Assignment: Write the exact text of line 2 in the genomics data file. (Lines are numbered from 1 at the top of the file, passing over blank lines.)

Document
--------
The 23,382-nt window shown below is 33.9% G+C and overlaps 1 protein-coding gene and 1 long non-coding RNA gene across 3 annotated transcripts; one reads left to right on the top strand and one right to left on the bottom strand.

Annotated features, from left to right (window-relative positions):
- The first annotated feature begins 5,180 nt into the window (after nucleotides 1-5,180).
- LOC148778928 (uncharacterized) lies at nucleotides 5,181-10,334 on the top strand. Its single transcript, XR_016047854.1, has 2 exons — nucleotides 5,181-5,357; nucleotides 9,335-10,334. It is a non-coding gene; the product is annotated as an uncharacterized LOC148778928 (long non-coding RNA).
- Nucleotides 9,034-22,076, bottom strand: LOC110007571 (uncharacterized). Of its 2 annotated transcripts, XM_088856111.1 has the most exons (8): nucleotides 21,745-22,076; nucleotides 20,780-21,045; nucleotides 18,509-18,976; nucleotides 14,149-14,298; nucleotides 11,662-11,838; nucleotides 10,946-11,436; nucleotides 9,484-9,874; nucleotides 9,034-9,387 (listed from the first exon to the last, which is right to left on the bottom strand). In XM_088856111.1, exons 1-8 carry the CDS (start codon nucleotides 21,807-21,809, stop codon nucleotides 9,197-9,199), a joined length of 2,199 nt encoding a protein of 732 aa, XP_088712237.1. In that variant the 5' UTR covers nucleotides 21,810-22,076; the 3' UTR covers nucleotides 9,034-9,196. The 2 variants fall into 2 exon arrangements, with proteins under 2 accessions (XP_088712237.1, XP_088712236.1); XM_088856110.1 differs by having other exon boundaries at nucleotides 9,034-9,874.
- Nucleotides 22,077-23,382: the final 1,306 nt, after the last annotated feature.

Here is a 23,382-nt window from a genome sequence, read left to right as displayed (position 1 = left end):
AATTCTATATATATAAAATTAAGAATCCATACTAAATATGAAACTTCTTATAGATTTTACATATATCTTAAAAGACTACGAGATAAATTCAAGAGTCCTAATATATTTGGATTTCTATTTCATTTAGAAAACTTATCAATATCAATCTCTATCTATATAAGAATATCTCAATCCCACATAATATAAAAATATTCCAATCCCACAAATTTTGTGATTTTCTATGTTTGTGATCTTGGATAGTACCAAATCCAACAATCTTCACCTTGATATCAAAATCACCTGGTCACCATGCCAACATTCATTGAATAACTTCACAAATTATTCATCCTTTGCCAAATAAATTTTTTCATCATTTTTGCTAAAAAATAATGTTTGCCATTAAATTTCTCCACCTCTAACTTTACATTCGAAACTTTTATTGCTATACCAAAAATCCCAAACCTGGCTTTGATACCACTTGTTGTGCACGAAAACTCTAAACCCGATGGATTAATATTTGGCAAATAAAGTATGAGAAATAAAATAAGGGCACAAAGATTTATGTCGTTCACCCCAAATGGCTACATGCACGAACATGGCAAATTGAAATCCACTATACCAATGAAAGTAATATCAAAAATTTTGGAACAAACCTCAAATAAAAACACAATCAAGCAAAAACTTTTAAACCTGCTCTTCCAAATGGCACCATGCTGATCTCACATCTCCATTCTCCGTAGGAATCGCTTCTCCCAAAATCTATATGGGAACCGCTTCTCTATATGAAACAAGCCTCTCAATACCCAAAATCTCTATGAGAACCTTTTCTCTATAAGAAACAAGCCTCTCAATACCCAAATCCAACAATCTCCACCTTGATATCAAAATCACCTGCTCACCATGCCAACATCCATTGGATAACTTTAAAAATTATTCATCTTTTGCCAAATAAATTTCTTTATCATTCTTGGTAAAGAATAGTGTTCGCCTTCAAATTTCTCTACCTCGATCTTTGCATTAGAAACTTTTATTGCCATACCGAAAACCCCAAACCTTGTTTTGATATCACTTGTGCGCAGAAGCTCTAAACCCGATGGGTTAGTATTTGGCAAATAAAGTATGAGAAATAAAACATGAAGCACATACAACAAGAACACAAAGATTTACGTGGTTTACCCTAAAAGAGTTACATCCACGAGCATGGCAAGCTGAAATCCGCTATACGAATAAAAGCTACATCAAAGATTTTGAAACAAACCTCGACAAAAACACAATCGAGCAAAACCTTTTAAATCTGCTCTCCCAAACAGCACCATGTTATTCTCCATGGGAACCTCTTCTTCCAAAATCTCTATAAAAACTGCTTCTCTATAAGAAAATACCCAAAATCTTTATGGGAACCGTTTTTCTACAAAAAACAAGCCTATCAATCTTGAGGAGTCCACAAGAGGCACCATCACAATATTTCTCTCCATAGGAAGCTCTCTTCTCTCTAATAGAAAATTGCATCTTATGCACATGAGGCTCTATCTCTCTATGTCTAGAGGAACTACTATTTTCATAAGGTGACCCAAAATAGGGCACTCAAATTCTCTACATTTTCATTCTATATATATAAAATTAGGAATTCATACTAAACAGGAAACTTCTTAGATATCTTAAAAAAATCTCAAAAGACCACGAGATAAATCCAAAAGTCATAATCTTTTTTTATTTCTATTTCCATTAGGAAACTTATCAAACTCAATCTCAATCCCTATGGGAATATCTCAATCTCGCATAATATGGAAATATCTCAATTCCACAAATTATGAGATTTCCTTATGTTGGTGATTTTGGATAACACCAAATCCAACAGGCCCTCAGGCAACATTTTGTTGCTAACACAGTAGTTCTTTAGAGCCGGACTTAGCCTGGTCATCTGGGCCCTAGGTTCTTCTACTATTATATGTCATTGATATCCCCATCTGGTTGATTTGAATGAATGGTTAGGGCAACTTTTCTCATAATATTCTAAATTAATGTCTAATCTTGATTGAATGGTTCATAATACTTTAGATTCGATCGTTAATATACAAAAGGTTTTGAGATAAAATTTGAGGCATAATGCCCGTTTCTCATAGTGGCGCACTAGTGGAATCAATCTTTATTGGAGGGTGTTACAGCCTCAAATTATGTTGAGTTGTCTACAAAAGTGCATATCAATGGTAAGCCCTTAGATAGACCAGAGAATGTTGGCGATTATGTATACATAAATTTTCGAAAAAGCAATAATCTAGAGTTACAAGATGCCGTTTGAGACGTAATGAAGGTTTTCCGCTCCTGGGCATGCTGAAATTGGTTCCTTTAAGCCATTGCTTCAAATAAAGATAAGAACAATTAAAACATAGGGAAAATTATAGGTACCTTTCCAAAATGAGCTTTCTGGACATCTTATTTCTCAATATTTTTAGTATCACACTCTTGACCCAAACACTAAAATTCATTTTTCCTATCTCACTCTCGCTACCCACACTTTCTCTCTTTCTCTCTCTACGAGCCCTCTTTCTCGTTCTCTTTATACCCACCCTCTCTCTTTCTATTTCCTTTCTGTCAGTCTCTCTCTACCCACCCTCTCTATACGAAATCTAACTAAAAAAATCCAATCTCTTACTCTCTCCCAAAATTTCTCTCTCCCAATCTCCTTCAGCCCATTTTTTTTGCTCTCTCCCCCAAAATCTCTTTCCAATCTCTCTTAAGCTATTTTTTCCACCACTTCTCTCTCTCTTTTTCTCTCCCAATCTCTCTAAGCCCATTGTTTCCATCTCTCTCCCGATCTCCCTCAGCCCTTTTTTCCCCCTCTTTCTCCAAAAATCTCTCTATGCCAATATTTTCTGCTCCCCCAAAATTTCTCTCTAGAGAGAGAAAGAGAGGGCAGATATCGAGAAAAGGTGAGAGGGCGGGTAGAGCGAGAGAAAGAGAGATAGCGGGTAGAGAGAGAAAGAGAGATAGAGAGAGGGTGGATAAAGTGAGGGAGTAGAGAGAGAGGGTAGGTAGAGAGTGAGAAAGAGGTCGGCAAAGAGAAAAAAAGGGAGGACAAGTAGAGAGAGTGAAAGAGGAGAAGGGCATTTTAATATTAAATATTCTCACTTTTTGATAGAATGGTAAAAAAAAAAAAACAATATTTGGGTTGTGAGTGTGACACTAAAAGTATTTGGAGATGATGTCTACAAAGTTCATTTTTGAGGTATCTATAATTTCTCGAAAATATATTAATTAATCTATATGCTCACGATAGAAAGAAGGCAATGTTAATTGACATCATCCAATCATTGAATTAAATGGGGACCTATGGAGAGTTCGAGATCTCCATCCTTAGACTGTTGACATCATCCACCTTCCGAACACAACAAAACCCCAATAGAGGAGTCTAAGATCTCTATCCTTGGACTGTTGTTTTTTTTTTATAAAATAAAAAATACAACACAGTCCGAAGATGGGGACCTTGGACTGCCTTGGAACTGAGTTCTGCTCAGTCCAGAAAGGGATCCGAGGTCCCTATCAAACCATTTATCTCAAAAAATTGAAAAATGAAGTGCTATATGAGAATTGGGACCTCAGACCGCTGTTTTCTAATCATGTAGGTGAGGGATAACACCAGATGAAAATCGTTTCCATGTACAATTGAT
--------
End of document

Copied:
Annotated features, from left to right (window-relative positions):